The advisory and warning regions remain the same. Newobservations are listed below.
The Tsunami Warning continues in effect for the coastal areas of California and Oregon from Point Concepcion, California to the Oregon-Washington border.
The Tsunami Warning continues in effect for the coastal areas of Alaska from Amchitka Pass, Alaska (125 miles W of Adak) to Attu, Alaska.
The Tsunami Advisory continues in effect for the coastal areas of California from the California-Mexico border to Point Concepcion, California.
The Tsunami Advisory continues in effect for the coastal areas of Washington, British Columbia and Alaska from the Oregon-Washington border to Amchitka Pass, Alaska (125 miles W of Adak).
A Tsunami Warning means that all coastal residents in the warning area who are near the beach or in low-lying regions should move immediately inland to higher ground and away from all harbors and inlets including those sheltered directly from the sea. Those feeling the earth shake, seeing unusual wave action, or the water level rising or receding may have only a few minutes before the tsunami arrival and should move immediately. Homes and small buildings are not designed to withstand tsunami impacts. Do not stay in these structures.
All residents within the warned area should be alert for instructions broadcast from their local civil authorities. A tsunami has been recorded.
A Tsunami Advisory means that a tsunami capable of producing strong currents or waves dangerous to persons in or very near the water is expected. Significant, widespread inundation is not expected for areas under an advisory. Currents may be hazardous to swimmers, boats, and coastal structures and may continue for several hours after the initial wave arrival.
Location Lat. Lon. Time Amplitude
------------------------ ----- ------ ------- ----------- Shemya AK 52.7N 174.1E 1130UTC 05.1FT/01.56M Adak AK 51.9N 176.6W 1223UTC 01.8FT/00.56M Midway Is. USA 28.2N 177.4W 1044UTC 05.1FT/01.55M Wake Is. USA 19.3N 166.6E 0918UTC 01.7FT/00.52M Dutch Harbor AK 53.9N 166.5W 1134UTC 01.6FT/00.48M Naha Japan 26.2N 127.7E 1022UTC 01.6FT/00.49M Nikolski AK 52.9N 168.9W 1342UTC 01.9FT/00.59M French Frigate Shoals 23.5N 166.2W 1334UTC 01.8FT/00.56M St Paul Is. AK 57.1N 170.3W 1225UTC 02.0FT/00.61M Sand Point AK 55.3N 160.5W 1347UTC 01.1FT/00.35M Nawiliwili Kauai HI 22.0N 159.4W 1344UTC 02.5FT/00.76M Barbers Point HI 21.5N 158.0W 1312UTC 02.3FT/00.70M Honolulu Oahu HI 21.3N 157.9W 1316UTC 02.2FT/00.66M Kahului Maui HI 20.9N 156.5W 1331UTC 05.7FT/01.74M Hilo HI 19.7N 155.1W 1343UTC 03.4FT/01.04M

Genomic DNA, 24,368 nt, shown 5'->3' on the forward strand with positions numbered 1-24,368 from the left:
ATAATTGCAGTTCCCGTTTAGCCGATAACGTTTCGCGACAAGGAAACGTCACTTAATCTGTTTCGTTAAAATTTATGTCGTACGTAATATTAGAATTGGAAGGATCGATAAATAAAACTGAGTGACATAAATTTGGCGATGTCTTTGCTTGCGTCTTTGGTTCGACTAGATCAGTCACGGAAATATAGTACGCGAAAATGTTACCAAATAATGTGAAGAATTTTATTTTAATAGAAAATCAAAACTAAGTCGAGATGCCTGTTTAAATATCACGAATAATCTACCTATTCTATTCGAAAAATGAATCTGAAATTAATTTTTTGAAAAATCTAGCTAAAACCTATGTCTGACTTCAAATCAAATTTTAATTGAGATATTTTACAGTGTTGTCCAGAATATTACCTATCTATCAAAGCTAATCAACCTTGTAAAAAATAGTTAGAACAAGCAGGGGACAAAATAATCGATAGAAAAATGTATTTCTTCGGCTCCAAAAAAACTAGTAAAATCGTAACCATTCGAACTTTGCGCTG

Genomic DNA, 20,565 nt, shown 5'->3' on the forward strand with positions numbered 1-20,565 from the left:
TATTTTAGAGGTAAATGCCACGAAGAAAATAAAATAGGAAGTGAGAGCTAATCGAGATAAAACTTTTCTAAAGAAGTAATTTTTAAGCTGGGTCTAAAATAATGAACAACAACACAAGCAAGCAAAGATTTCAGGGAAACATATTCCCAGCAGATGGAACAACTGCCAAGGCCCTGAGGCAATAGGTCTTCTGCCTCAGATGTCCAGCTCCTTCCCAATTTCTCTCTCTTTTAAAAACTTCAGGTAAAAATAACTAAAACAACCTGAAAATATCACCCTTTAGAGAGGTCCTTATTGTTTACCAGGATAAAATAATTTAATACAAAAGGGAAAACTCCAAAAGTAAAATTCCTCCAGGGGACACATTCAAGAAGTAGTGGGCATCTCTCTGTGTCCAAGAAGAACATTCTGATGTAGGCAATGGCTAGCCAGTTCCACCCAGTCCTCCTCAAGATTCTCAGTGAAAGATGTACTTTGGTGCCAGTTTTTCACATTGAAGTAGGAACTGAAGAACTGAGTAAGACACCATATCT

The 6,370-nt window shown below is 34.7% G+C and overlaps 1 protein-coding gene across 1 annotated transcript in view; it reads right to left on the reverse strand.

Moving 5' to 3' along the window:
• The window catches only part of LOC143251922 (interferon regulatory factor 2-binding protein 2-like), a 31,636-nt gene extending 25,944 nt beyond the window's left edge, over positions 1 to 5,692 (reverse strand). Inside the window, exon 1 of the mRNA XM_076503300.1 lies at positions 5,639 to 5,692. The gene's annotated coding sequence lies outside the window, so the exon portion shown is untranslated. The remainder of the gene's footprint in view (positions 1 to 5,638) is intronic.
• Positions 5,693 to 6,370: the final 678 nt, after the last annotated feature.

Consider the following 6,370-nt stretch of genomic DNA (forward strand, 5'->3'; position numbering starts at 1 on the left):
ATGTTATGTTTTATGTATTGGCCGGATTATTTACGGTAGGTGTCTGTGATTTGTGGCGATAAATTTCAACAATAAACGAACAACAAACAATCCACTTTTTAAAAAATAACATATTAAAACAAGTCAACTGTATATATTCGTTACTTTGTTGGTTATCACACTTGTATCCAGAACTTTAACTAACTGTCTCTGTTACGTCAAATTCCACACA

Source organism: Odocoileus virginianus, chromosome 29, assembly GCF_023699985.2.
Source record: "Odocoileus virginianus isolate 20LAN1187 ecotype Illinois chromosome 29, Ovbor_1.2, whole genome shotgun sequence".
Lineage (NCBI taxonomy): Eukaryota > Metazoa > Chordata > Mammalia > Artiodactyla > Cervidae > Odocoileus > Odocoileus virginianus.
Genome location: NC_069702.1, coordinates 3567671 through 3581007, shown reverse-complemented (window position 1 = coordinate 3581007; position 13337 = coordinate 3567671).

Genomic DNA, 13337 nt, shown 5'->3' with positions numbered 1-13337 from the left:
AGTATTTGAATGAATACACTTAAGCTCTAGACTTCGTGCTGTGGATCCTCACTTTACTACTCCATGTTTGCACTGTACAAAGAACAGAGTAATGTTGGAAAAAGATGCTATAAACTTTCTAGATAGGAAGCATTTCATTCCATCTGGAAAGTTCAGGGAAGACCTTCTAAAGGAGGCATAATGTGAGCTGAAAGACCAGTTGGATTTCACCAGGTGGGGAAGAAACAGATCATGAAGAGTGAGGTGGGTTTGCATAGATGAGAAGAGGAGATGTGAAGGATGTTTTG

Time - Time of measurement.
Amp. - Tsunami amplitudes are measured relative to normal sea level. It is NOT crest-to-trough wave height. Values are given in both meters (M) and feet (FT).
TSUNAMI AMPLITUDES ARE EXPECTED TO PEAK TWO TO THREE HOURS AFTER INITIAL ARRIVAL ALONG THE NORTH AMERICAN COAST. FORECAST TSUNAMI AMPLITUDES ARE AVAILABLE ON THE WCATWC WEB SITE WCATWC.ARH.NOAA.GOV. THE TSUNAMI CCONTINUES TO IMPACT THE HAWAIIAN ISLANDS. THE OBSERVATIONS FROM THESE INITIAL WAVES MAY NOT REPRESENT THE HIGHEST IMPACT. Tsunamis can be dangerous waves that are not survivable. Wave heights are amplified by irregular shoreline and are difficult to forecast. Tsunamis often appear as a strong surge and may be preceded by a receding water level. Mariners in water deeper than 600 feet should not be affected by a tsunami. Wave heights will increase rapidly as water shallows. Tsunamis are a series of ocean waves which can be dangerous for several hours after the initial wave arrival. DO NOT return to evacuated areas until an all clear is given by local civil authorities.
Pacific coastal regions outside California, Oregon, Washington, British Columbia, and Alaska should refer to the Pacific Tsunami Warning Center messages for information on the event.
This message will be updated in 60 minutes or sooner if the situation warrants. (For updates please go to the West Coast and Alaska Tsunami Warning Center:) The tsunami message will remain in effect until further notice. For further information stay tuned to NOAA Weather Radio, your local TV or radio stations, or see the WCATWC web site.